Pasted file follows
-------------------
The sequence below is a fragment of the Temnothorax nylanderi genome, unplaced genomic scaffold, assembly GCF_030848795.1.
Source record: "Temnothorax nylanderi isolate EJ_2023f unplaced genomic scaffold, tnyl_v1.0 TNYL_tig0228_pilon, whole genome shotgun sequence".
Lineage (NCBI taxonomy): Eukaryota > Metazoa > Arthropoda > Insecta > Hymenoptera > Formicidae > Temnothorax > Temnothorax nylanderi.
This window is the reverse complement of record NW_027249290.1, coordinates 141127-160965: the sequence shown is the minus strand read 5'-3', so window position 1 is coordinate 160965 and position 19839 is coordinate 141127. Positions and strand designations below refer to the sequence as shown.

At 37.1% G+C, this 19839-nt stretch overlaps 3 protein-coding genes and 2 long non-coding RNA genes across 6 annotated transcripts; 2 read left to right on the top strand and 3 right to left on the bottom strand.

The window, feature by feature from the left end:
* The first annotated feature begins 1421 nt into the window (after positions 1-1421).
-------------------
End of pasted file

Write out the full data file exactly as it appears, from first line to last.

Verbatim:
The sequence below is a fragment of the Temnothorax nylanderi genome, unplaced genomic scaffold, assembly GCF_030848795.1.
Source record: "Temnothorax nylanderi isolate EJ_2023f unplaced genomic scaffold, tnyl_v1.0 TNYL_tig0228_pilon, whole genome shotgun sequence".
Lineage (NCBI taxonomy): Eukaryota > Metazoa > Arthropoda > Insecta > Hymenoptera > Formicidae > Temnothorax > Temnothorax nylanderi.
This window is the reverse complement of record NW_027249290.1, coordinates 141127-160965: the sequence shown is the minus strand read 5'-3', so window position 1 is coordinate 160965 and position 19839 is coordinate 141127. Positions and strand designations below refer to the sequence as shown.

At 37.1% G+C, this 19839-nt stretch overlaps 3 protein-coding genes and 2 long non-coding RNA genes across 6 annotated transcripts; 2 read left to right on the top strand and 3 right to left on the bottom strand.

The window, feature by feature from the left end:
* The first annotated feature begins 1421 nt into the window (after positions 1-1421).